Last week, a certain London DJ named Joker played a certain Chicago venue called The Keep, for an incredible night of music thrown by Chicago's own Notion Presents. If you don’t know, Joker is a bombshell dubstep (etc.) machine and The Keep is one tiny-ass venue right by the river in west Lakeview. Nestled between warehouses, 1000 degrees inside, no re-entry to be found and rumors of missed flights flying, the show was a dichotomous slow-cooker recipe for potential success or failure. But resounding success was what we got, and there were some key surprises; chief among those was Jade Cicada.
His name is Skyler Golden and he hails from Lenox, Massachusetts. Performing as Jade Cicada, his name references a symbol of rebirth and resurrection, and the hard, durable stone the insect replicas were carved from. Nor does he like to associate his face with his work as Jade Cicada. It's an apt way to conceive of his music; bursting with life, very heavy, and not easily identifiable. A producer electronic music, he went to Berklee School of Music, studying advanced Jazz Theory and Sound Design. You can hear intricacy and detail in his music, a crispness buzzing with electricity in a way not tied to his genre. And it's not clear what genre that is in the first place, with a little something for everybody. At times unapologetically psychedelic, Tipper is probably the closest comparison I can find and damn good company to keep (as you'll see in the interview, Tipper also put Jade Cicada on in a big way).
You may have seen him bumming on the couch in the basement of The Keep before the show, just one dude among the many dehydrated concert-goers pluming smoke. But 1:00AM came fast, and it was at that point we realized that couch guy was here for work, not play. On came Jade Cicada. There were no more smoke breaks after that; a couple songs in and he's eliciting raised eyebrows, realization that there's no leaving the crowd setting in. The show was rocking Funktion 1's, way past top of the line speakers and certainly rare to see at a house party. They're the speakers that today back up Chicago House legends, lining Smartbar's nooks and crannies. Quote, music tech fanboy with the funniest line of the night - "It's more than just a speaker". Hyperbole, but Jade Cicada sounded amazing.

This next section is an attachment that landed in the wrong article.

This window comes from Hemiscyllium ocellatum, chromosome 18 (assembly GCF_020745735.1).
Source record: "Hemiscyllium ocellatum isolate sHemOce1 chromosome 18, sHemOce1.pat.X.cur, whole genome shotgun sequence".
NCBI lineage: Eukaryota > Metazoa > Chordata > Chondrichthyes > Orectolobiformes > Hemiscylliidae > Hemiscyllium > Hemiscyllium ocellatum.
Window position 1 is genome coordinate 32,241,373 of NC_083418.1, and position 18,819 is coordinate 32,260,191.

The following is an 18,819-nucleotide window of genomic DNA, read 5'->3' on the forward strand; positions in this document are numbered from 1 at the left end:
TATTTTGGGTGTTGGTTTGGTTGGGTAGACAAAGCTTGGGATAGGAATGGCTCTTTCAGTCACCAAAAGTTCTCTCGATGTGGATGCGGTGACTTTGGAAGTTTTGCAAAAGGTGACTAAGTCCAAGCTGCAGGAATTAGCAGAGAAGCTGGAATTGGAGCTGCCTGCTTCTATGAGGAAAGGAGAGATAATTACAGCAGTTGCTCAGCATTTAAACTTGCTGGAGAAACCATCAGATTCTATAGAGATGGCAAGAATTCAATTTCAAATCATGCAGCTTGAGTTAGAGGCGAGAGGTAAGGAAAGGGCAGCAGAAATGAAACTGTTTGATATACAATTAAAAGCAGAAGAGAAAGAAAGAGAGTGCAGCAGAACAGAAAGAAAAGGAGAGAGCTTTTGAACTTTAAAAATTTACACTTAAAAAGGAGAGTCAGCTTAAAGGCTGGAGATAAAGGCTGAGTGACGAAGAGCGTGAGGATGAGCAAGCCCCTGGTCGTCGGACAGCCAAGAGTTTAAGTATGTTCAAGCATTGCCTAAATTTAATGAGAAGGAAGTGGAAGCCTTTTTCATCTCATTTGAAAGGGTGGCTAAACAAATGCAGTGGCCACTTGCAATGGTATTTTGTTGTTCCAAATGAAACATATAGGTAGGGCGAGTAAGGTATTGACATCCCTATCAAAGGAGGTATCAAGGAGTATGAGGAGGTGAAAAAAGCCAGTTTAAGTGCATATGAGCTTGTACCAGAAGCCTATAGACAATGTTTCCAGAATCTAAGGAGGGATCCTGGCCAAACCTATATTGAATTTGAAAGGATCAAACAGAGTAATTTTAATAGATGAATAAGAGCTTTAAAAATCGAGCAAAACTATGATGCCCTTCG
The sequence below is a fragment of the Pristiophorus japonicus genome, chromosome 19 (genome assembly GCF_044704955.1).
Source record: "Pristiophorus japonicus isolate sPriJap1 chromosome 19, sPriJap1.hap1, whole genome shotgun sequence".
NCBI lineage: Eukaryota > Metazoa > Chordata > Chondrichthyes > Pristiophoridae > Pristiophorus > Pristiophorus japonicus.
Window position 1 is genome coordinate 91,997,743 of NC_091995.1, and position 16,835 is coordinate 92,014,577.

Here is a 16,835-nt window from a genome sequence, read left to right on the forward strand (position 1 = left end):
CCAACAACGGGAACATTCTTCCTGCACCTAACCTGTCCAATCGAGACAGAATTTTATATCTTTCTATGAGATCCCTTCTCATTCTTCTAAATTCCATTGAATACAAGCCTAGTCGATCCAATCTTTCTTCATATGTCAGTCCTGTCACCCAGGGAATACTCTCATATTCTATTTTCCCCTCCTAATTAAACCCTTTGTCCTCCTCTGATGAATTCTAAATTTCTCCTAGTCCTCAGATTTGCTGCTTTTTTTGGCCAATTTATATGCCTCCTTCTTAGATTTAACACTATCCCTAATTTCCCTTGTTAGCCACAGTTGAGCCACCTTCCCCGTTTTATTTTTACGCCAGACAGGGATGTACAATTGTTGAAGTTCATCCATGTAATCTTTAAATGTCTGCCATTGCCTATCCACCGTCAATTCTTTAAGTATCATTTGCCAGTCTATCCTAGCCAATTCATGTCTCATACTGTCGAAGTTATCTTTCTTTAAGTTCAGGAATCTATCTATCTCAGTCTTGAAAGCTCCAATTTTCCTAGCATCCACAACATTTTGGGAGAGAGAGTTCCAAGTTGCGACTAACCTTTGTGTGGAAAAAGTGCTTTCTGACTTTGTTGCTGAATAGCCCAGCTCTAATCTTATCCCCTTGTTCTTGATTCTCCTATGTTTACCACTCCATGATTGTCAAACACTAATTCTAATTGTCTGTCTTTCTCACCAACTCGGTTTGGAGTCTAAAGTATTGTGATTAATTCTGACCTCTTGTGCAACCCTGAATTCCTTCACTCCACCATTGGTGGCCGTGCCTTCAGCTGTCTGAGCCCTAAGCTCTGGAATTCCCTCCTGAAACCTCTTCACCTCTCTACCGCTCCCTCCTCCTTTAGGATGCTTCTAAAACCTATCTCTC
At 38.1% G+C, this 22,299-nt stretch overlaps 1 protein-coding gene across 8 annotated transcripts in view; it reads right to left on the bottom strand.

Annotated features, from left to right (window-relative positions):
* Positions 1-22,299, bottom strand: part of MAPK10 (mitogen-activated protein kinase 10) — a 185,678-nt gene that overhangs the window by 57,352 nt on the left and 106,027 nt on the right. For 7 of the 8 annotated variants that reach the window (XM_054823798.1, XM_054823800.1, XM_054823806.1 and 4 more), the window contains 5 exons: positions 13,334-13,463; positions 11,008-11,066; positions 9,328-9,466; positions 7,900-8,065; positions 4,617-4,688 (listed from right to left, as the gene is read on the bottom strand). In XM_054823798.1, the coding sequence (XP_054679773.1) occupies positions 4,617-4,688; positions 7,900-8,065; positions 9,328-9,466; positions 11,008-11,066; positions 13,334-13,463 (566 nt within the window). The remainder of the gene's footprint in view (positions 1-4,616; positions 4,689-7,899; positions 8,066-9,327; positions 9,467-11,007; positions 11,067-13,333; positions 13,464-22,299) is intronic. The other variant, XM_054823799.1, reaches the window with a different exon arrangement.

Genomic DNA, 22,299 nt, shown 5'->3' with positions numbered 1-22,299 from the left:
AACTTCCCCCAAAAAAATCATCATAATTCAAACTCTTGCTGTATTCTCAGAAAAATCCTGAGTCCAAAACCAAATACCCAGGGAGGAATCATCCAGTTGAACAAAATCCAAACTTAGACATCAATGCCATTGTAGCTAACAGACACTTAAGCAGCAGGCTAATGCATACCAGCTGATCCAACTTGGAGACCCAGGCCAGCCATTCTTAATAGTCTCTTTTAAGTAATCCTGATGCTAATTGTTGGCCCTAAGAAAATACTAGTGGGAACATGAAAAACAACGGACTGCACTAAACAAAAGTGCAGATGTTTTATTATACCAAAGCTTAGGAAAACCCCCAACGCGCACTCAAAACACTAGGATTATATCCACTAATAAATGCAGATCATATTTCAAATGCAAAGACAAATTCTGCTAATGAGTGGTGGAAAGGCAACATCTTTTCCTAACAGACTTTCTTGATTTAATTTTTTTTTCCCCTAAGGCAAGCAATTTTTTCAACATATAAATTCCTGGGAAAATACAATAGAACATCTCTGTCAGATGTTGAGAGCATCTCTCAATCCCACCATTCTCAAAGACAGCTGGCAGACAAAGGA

His set was a swarm, loud and subtle with a million parts to it; he lives by his name, bringing a cacophonous hive of stimuli, visually and sonically. But point being, look elsewhere for stereotypes of EDM. It's the crucial balance that DJ's are constantly trying to find - avoiding the emptiness of robotic chaos, finding humanity in the noise and giving the people something to move to. Jade Cicada strikes this chord perfectly, bringing complex music that's nimble, reading the audience's mood and pivoting towards them on a dime. Because of this, he keeps the crowd, hook, line and sinker. If you get the chance to see him throw down, you'll find yourself falling deeper and deeper into his maelstrom with every track.